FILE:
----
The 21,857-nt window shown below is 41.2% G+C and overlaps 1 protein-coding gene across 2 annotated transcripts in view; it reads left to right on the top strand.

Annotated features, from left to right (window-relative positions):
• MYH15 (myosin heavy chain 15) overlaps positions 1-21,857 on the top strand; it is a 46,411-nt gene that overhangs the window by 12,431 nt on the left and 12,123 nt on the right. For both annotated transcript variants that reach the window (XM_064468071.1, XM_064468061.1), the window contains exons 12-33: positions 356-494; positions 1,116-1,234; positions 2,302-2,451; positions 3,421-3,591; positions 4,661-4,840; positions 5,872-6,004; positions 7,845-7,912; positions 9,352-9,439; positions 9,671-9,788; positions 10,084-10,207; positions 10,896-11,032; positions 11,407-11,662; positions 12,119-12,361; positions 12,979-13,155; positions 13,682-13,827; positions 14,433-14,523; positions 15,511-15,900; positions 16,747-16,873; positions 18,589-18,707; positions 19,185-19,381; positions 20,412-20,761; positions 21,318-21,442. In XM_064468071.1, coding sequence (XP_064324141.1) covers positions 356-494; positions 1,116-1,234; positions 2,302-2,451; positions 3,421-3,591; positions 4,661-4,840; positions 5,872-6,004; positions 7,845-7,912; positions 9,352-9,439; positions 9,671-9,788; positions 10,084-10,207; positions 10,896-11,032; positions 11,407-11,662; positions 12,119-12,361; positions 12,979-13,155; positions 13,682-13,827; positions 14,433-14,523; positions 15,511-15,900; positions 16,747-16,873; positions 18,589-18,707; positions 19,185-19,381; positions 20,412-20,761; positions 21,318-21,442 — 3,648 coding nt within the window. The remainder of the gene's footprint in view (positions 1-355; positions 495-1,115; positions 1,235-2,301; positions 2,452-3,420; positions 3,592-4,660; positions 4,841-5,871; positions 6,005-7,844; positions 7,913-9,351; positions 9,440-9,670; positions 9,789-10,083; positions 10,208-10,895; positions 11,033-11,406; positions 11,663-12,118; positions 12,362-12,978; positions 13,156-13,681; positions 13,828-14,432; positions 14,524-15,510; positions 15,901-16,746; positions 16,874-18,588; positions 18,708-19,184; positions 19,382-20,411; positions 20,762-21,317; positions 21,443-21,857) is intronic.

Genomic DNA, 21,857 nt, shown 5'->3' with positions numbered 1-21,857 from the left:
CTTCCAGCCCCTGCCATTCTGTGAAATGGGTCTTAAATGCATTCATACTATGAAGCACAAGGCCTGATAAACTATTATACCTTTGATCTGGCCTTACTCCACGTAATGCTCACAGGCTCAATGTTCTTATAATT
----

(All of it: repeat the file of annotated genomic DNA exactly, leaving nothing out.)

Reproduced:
The 21,857-nt window shown below is 41.2% G+C and overlaps 1 protein-coding gene across 2 annotated transcripts in view; it reads left to right on the top strand.

Annotated features, from left to right (window-relative positions):
• MYH15 (myosin heavy chain 15) overlaps positions 1-21,857 on the top strand; it is a 46,411-nt gene that overhangs the window by 12,431 nt on the left and 12,123 nt on the right. For both annotated transcript variants that reach the window (XM_064468071.1, XM_064468061.1), the window contains exons 12-33: positions 356-494; positions 1,116-1,234; positions 2,302-2,451; positions 3,421-3,591; positions 4,661-4,840; positions 5,872-6,004; positions 7,845-7,912; positions 9,352-9,439; positions 9,671-9,788; positions 10,084-10,207; positions 10,896-11,032; positions 11,407-11,662; positions 12,119-12,361; positions 12,979-13,155; positions 13,682-13,827; positions 14,433-14,523; positions 15,511-15,900; positions 16,747-16,873; positions 18,589-18,707; positions 19,185-19,381; positions 20,412-20,761; positions 21,318-21,442. In XM_064468071.1, coding sequence (XP_064324141.1) covers positions 356-494; positions 1,116-1,234; positions 2,302-2,451; positions 3,421-3,591; positions 4,661-4,840; positions 5,872-6,004; positions 7,845-7,912; positions 9,352-9,439; positions 9,671-9,788; positions 10,084-10,207; positions 10,896-11,032; positions 11,407-11,662; positions 12,119-12,361; positions 12,979-13,155; positions 13,682-13,827; positions 14,433-14,523; positions 15,511-15,900; positions 16,747-16,873; positions 18,589-18,707; positions 19,185-19,381; positions 20,412-20,761; positions 21,318-21,442 — 3,648 coding nt within the window. The remainder of the gene's footprint in view (positions 1-355; positions 495-1,115; positions 1,235-2,301; positions 2,452-3,420; positions 3,592-4,660; positions 4,841-5,871; positions 6,005-7,844; positions 7,913-9,351; positions 9,440-9,670; positions 9,789-10,083; positions 10,208-10,895; positions 11,033-11,406; positions 11,663-12,118; positions 12,362-12,978; positions 13,156-13,681; positions 13,828-14,432; positions 14,524-15,510; positions 15,901-16,746; positions 16,874-18,588; positions 18,708-19,184; positions 19,382-20,411; positions 20,762-21,317; positions 21,443-21,857) is intronic.

Genomic DNA, 21,857 nt, shown 5'->3' with positions numbered 1-21,857 from the left:
CTTCCAGCCCCTGCCATTCTGTGAAATGGGTCTTAAATGCATTCATACTATGAAGCACAAGGCCTGATAAACTATTATACCTTTGATCTGGCCTTACTCCACGTAATGCTCACAGGCTCAATGTTCTTATAATT